One of those obscure props that shows up from time to time in Star Trek
is what's called an "E-6B Flight Computer." Probably the best shot of this prop is from "The Naked Time" (where Mr. Spock uses the device to somehow help him calculate some of the details of the breakup of the planet Psi 2000):
Its actual first appearance is in "The Corbomite Maneuver" where it can be seen lying on the table next to Mr. Scott as the senior officers gather in the Briefing Room to discuss options:
It can also be seen in "Wolf In the Fold" where Mr. Spock uses the device to help him in making preparations to have the ship's computer calculate the value of Pi to the "last" digit:
Of course, "E-6B Flight Computers" are real live slide-rule type devices. These are handheld devices used by pilots to help calculate such things as fuel burn, wind correction, time en route, and ground speed. Although they look kind of archaic, some pilots prefer to use them even today rather than more modern "Flight Computers" that resemble present day calculators. (These E-6B slide rules are lightweight and they don't run the risk of having batteries fail at an inopportune time!) There are measurements and scales on both the front of the device (called the "calculator side") and the back of the device (called the "wind side"), so an E-6B is two tools in one.
At any rate, a number of aviation supply manufacturers over the years have produced E-6Bs. The one seen in these screen shots was manufactured in the 1950s by Jeppesen and Company in Denver, Colorado. Jeppesen called their particular brand of E-6B a "CSG" ("Slide Graphic Computer"). Jeppesen actually made two sizes of CSG (although they are identical in all ways other than size): a small "Pocket" CSG-1 and a larger "Navigator" CSG-2; the CSG-2 is actually the more popular size among pilots. (Its larger nine and half inch size probably makes it much easier to read than the six and half inch model. Apparently nine and half inches is better than six and half inches--and size does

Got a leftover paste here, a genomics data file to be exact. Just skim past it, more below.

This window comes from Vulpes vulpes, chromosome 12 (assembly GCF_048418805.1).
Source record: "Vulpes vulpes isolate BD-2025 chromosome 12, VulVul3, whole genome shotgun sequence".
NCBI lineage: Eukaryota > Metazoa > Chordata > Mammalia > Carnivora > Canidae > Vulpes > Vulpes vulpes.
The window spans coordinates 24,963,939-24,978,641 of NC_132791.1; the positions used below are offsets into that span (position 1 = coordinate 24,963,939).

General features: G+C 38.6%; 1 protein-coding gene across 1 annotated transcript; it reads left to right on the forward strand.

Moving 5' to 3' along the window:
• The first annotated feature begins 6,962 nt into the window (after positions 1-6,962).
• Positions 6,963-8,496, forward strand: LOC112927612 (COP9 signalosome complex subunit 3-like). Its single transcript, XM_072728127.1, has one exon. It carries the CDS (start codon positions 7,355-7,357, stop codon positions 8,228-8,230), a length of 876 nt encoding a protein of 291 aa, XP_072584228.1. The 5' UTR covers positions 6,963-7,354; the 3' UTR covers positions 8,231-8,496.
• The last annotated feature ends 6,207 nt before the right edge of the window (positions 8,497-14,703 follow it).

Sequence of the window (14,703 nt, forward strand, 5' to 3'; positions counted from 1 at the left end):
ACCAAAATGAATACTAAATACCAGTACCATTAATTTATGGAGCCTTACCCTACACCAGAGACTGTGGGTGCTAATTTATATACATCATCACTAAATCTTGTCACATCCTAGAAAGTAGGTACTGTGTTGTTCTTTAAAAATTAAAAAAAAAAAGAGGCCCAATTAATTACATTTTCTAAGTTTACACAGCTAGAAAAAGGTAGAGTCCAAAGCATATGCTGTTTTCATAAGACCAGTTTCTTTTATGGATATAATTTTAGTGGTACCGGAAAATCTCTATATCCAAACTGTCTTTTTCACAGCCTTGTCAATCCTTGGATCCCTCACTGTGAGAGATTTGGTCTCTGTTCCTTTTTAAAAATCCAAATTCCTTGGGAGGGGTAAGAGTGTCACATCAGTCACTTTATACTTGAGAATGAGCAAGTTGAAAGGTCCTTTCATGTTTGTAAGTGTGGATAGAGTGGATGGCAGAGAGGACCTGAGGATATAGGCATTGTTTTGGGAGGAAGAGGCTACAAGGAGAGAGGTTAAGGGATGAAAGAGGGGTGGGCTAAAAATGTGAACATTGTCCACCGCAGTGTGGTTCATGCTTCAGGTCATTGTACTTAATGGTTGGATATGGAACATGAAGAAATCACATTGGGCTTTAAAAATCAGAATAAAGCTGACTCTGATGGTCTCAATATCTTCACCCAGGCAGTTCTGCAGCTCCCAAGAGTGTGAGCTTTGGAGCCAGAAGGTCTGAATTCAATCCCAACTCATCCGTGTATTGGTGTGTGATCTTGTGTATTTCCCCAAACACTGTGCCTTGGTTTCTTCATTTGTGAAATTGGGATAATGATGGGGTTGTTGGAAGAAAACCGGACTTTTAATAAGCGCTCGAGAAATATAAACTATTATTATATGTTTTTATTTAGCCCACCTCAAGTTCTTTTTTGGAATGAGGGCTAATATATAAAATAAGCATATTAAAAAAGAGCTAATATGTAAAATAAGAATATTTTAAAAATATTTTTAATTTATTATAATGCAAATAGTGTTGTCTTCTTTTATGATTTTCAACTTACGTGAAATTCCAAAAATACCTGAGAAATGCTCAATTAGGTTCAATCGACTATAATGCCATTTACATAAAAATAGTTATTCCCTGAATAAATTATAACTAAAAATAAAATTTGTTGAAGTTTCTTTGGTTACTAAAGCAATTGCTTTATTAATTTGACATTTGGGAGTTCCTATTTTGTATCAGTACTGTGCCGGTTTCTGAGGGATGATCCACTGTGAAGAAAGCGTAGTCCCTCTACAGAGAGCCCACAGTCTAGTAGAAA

matter. Badda bing!)
The one in these screen shots is the smaller "Pocket" CSG-1. Since both Gene Roddenberry and Star Trek
Art Designer Matt Jefferies were accomplished pilots, the prop actually seen on the series very likely belonged to one of them. I suppose in 1966 and 1967, it looked very futuristic and looked like something that might be used in the 23rd century.
I have some pictures of my 1950s vintage Jeppesen and Company "CSG-1 Flight Computer." Here are the front and back with the device disassembled into its two components:
Front and back, properly assembled:
What's not immediately obvious (unless you're a pilot, I suppose--and you look very carefully at the screen shot from "The Naked Time") is that the rectangular slide part of the CSG-1 Mr. Spock holds in "The Naked Time" has been completely removed from the round wheel part, flipped over face down, and then reinserted. So the "calculator side" of the wheel is trying to perform measurements on the "wind side" scales--and vice versa--which is all meaningless.
So here are two shots of my CSG-1 assembled incorrectly--just like Mr. Spock's:
And just for good measure--a close up of some of the markings on the device:
I don't know if we'll see this device in any upcoming New Voyages
episodes. (Unlike back in 1966, the high definition cameras nowadays can probably make out the anachronistic writing on this device.) But you never know. Perhaps Mr. Spock or Mr. Scott might once again need to resort to this handheld device to help them with their complex calculations.
More about E-6Bs can be found at:http://en.wikipedia.org/wiki/E6B